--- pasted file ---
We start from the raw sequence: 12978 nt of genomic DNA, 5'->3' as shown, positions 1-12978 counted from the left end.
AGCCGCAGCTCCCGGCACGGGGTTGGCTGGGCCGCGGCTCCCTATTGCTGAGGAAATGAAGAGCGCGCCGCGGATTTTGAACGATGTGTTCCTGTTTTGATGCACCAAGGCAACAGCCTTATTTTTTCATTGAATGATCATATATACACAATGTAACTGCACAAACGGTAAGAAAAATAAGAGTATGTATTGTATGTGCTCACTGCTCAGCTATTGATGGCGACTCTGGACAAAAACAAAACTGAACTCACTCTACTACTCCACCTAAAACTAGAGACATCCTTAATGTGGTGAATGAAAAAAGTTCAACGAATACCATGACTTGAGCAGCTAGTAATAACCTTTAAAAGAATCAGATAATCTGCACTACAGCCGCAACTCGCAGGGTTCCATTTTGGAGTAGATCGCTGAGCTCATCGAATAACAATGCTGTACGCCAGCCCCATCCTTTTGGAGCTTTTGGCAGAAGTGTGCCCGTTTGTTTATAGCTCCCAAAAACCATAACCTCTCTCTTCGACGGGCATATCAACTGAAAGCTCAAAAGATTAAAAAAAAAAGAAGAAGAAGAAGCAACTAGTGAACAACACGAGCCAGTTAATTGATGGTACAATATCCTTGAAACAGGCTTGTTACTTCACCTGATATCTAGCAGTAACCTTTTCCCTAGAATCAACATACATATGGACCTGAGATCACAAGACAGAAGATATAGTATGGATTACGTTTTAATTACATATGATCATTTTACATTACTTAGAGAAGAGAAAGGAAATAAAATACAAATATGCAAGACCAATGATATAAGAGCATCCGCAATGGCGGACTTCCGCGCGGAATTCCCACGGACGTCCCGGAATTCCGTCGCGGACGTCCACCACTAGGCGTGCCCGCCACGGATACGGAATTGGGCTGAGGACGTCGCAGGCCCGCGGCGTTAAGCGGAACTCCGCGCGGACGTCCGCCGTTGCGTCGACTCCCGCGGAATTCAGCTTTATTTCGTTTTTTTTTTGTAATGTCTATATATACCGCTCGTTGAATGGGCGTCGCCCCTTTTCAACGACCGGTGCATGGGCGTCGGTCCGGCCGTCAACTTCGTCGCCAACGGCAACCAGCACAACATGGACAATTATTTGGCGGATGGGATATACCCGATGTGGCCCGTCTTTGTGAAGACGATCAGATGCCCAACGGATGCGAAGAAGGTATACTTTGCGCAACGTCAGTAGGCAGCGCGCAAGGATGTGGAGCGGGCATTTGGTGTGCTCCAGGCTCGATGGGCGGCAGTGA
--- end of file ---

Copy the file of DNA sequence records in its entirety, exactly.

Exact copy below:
We start from the raw sequence: 12978 nt of genomic DNA, 5'->3' as shown, positions 1-12978 counted from the left end.
AGCCGCAGCTCCCGGCACGGGGTTGGCTGGGCCGCGGCTCCCTATTGCTGAGGAAATGAAGAGCGCGCCGCGGATTTTGAACGATGTGTTCCTGTTTTGATGCACCAAGGCAACAGCCTTATTTTTTCATTGAATGATCATATATACACAATGTAACTGCACAAACGGTAAGAAAAATAAGAGTATGTATTGTATGTGCTCACTGCTCAGCTATTGATGGCGACTCTGGACAAAAACAAAACTGAACTCACTCTACTACTCCACCTAAAACTAGAGACATCCTTAATGTGGTGAATGAAAAAAGTTCAACGAATACCATGACTTGAGCAGCTAGTAATAACCTTTAAAAGAATCAGATAATCTGCACTACAGCCGCAACTCGCAGGGTTCCATTTTGGAGTAGATCGCTGAGCTCATCGAATAACAATGCTGTACGCCAGCCCCATCCTTTTGGAGCTTTTGGCAGAAGTGTGCCCGTTTGTTTATAGCTCCCAAAAACCATAACCTCTCTCTTCGACGGGCATATCAACTGAAAGCTCAAAAGATTAAAAAAAAAAGAAGAAGAAGAAGCAACTAGTGAACAACACGAGCCAGTTAATTGATGGTACAATATCCTTGAAACAGGCTTGTTACTTCACCTGATATCTAGCAGTAACCTTTTCCCTAGAATCAACATACATATGGACCTGAGATCACAAGACAGAAGATATAGTATGGATTACGTTTTAATTACATATGATCATTTTACATTACTTAGAGAAGAGAAAGGAAATAAAATACAAATATGCAAGACCAATGATATAAGAGCATCCGCAATGGCGGACTTCCGCGCGGAATTCCCACGGACGTCCCGGAATTCCGTCGCGGACGTCCACCACTAGGCGTGCCCGCCACGGATACGGAATTGGGCTGAGGACGTCGCAGGCCCGCGGCGTTAAGCGGAACTCCGCGCGGACGTCCGCCGTTGCGTCGACTCCCGCGGAATTCAGCTTTATTTCGTTTTTTTTTTGTAATGTCTATATATACCGCTCGTTGAATGGGCGTCGCCCCTTTTCAACGACCGGTGCATGGGCGTCGGTCCGGCCGTCAACTTCGTCGCCAACGGCAACCAGCACAACATGGACAATTATTTGGCGGATGGGATATACCCGATGTGGCCCGTCTTTGTGAAGACGATCAGATGCCCAACGGATGCGAAGAAGGTATACTTTGCGCAACGTCAGTAGGCAGCGCGCAAGGATGTGGAGCGGGCATTTGGTGTGCTCCAGGCTCGATGGGCGGCAGTGA